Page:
• Liz Fehlman

Carter's new best friend - his helmet.

Carter was breech and was born via c-section. Not a big deal. Naturally, we thought our baby was perfect. When we laid him in his carseat or swing, his head tilted to one side and down a bit. It was adorable - this perfect little baby head tilt. Later I learned the adorable head tilt was actually Torticollis - a mostly non-frightening condition that meant his neck muscles got a little tweaked from being shoved into my womb for 10 months (I mean, who's wouldn't?) and we'd need a little PT to stretch things out a bit so he'd get full range of motion. Not a big deal.


Donald and I switched off and on taking him to PT every other week at Children's Hospital of Colorado where he got to play with new toys, stare at himself in the mirror, and inevitably spend most of the appointment screaming because he thinks it's fun to waste our Health Spending Account funds by being inconsolable for a majority of the PT session. Regardless, he made progress and the PT let us know the Torticollis was mostly cleared up. Except his adorably gigantic,  round dome was no longer round (still gigantic) - it actually was quite flat on one side due to the fact he had been 'forced' to lay on one side for the last 6 months of life.


Oh.


Fast forward a few cranial specialist appointments later and Carter had been diagnosed with both Plagiocephaly and Brachycephaly - two conditions that sound way scarier than they actually are. It's essentially a misshapen head, caused by the Torticollis (in his case) and is purely cosmetic. The shape of the head has nothing to do with his brain or future brain which was an immediate relief because we really need this kid to be smart and get a full-ride scholarship.


Carter will be fitted for a hockey-like helmet that he'll wear for 23 hour a day that will help to reshape his head in such a way that's cosmetically pleasing. Left untreated, both Plagiocephaly and Brachycephaly can start to affect the front of a child's face - causing their eyes, ears or other facial features to become more asymmetrical than normal. In extreme cases, a child's forehead or eyes can bulge permanently.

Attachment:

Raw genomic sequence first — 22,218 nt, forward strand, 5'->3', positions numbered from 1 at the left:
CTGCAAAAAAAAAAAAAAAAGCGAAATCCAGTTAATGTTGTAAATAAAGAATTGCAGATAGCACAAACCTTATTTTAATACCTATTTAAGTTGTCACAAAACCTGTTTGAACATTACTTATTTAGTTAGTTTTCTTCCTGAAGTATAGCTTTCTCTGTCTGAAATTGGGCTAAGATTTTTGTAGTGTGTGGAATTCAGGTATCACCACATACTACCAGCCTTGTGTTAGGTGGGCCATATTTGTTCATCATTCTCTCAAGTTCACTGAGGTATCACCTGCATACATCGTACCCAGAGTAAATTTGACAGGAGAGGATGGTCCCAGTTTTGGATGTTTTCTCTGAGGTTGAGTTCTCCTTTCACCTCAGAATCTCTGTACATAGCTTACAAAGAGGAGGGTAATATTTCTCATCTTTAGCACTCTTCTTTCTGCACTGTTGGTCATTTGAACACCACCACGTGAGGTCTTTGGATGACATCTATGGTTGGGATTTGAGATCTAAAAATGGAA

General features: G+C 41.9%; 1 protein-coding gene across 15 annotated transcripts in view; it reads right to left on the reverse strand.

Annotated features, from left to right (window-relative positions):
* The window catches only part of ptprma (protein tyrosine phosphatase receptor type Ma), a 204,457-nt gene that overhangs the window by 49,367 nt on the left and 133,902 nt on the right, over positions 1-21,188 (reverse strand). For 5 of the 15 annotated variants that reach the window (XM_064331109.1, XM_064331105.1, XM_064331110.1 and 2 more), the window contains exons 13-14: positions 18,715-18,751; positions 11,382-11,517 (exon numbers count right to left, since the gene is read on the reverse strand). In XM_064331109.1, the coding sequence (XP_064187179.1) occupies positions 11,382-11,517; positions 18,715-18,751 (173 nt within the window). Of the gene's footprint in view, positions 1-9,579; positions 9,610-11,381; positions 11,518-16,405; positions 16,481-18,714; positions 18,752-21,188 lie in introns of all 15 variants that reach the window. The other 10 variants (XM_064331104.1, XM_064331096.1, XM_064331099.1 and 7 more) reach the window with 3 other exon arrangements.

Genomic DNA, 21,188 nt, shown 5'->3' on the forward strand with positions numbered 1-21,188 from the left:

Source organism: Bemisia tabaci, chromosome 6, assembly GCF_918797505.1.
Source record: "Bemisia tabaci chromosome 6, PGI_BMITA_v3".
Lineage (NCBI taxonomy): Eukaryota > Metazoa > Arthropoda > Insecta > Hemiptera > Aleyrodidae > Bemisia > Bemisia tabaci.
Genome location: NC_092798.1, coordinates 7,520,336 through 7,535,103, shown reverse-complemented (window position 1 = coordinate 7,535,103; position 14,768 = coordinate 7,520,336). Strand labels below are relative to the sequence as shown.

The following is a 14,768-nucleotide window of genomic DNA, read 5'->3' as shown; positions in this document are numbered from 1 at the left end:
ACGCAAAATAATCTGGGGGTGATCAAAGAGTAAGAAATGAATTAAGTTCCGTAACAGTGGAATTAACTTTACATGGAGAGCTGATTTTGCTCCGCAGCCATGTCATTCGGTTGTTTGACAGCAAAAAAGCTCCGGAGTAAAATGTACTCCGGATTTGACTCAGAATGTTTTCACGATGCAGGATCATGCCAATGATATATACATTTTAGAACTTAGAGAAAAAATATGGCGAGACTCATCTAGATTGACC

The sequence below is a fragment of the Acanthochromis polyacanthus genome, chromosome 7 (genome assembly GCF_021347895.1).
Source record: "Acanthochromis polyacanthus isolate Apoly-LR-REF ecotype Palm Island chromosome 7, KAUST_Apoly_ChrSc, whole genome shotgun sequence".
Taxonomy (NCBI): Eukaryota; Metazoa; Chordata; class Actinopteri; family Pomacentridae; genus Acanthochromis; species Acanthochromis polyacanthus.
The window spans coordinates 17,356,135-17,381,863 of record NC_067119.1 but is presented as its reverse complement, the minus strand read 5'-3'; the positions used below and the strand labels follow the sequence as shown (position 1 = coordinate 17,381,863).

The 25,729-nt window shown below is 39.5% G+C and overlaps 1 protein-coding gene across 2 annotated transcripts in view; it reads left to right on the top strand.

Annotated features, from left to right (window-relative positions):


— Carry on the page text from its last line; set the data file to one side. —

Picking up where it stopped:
Over 200,000 kids every year are fitted for a helmet.


Now that you have the facts - let's all agree - this is not a big deal. Several loving friends and family members of mine have asked how we're doing with the news. And I think that's an appropriate question (and incredibly kind) to ask - however - when you are going to the Children's Hospital of Colorado every other week and see children being wheeled to and from their chemo in wagons...or see watch the Flight For Life 'copter land in the field next to your parked car...you realize that a few months of helmet-ing just really isn't a big deal. Things could be worse. Things could always be worse.

Naturally, the mommy-guilt crept in for a hot second before I made the conscious decision that we just weren't going there. Did I leave him on his back too long? Should I have noticed sooner? Should I, Could I, Would I? Don't know, don't care. We don't have time for that thinking. We have to figure out the important things like...how are we going to decorate this helmet?


Thanks to BlingYourBand.com, Donald and I were left with 100+ options of how to best use a not-so-fun situation to our advantage. It's not football season - so, sorry...you won't be seeing a Broncos themed helmet. I nixed the idea of a Rockies theme - too cliche. After much debating (seriously...so much debating), we settled on a few different set of stickers that little C-Salt will sport for the next 2-4 months. Exciting times lie ahead, friends.


What's the moral of this story? You're about to see a ton of photos of my adorable son in a helmet. And I wrote this to field some of the questions I'll inevitably get...but mostly to let you know that he's okay - we're okay - everything's okay.

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